Proud Man

Originally published in England in 1934, this searing, still timely novel offers and incisive critique of the sexual politics and militarism of England, and the West as a whole.Proud Man is told from the perspective of a Genuine Person who has been thrown back in time thousands of years from a peaceful future society The Genuine Person comes from a people that are androOriginally published in England in 1934, this searing, still timely novel offers and incisive critique of the sexual politics and militarism of England, and the West as a whole.Proud Man is told from the perspective of a Genuine Person who has been thrown back in time thousands of years from a peaceful future society The Genuine Person comes from a people that are androgynous, self fertilizing, and vegetarian they live without a national government and artificial social divisions of gender and class Taking on first female, then male form, the Genuine Person confronts the deeply troubled reality of England in the 1930s, still battered after one World War and on the road to another.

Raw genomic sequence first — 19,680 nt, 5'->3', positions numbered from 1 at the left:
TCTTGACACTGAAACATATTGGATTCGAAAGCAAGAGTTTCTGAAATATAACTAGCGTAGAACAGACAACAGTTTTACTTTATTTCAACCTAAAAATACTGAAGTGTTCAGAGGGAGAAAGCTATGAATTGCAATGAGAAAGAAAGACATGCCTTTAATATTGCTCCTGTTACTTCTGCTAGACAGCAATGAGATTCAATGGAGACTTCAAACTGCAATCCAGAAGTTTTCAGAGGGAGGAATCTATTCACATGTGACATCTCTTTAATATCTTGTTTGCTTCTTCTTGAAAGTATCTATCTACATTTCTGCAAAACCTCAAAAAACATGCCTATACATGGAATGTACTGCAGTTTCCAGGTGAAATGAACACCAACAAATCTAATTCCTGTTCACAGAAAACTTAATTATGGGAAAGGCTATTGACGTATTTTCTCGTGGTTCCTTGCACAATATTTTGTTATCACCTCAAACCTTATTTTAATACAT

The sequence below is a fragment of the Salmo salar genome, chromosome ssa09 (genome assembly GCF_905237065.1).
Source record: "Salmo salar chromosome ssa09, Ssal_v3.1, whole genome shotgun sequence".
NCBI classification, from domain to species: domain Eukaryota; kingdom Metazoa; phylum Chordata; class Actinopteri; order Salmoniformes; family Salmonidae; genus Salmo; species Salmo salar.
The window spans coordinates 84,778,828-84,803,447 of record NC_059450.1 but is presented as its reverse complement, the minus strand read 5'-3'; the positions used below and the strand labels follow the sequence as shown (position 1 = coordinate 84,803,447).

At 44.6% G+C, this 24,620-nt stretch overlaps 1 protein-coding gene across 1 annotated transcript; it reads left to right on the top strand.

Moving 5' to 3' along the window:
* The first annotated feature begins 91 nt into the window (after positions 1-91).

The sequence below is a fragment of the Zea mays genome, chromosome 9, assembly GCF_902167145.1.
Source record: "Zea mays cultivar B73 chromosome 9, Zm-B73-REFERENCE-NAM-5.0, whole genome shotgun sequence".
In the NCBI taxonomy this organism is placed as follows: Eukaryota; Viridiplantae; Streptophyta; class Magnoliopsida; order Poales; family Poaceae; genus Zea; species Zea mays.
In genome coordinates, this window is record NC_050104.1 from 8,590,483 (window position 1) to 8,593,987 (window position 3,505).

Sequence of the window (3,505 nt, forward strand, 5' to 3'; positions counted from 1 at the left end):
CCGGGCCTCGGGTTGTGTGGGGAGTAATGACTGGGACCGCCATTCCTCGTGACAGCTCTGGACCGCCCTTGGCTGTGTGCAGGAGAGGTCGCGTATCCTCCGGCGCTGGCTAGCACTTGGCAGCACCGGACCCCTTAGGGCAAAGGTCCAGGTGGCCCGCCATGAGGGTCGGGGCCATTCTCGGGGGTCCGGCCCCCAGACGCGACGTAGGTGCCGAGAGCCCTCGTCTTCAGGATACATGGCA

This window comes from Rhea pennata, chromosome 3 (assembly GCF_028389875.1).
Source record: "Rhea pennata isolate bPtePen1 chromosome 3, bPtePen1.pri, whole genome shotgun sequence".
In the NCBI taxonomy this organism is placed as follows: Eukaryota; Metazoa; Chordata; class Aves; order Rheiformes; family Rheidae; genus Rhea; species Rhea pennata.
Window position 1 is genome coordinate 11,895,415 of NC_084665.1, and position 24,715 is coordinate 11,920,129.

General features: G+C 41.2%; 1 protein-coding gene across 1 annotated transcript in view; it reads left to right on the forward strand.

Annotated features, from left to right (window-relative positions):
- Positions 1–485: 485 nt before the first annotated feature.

Proud Man Originally published in England in this searing still timely novel offers and incisive critique of the sexual politics and militarism of England and the West as a whole Proud Man is told from

  • Title: Proud Man
  • Author: Katharine Burdekin Daphne Patai
  • ISBN: 9781558610675
  • Page: 286
  • Format: Paperback
  • 1 thought on “Proud Man”

    1. Cinsiyetsizlik temelinde akan bir roman. Kimi zaman kopmalar yaşasam da Swastika Geceleri gibi iyi bir feminist distopya.

    2. This is one of the stranger books I've read in my time. Swastika Night and The End of This Day's Business were deeply philosophical, but they were airport novels[1] compared to Proud Man which isI have no idea what to even say about this book.The narrator, a sexless human from, presumably, the far future, has no name that they are willing to give to subhumans (read: us), but goes by Verona (clever, Burdekin). They arrive in our time, and live both as a man and as a woman, exploring and commentin [...]

    3. This is an extraordinary book from 1934. Although it does have some of the aspects of Burdekin's later more political works (highly discursive, sketchy characterisation) in this case they are neutralised because we see everything from an alien, "human" perspective that is consciously detached from the "subhuman" culture it has been projected in to. The narrator is extremely gentle, and there is tenderness and comedy in the story (for example, the fashionable London party scene). As Burdekin arch [...]

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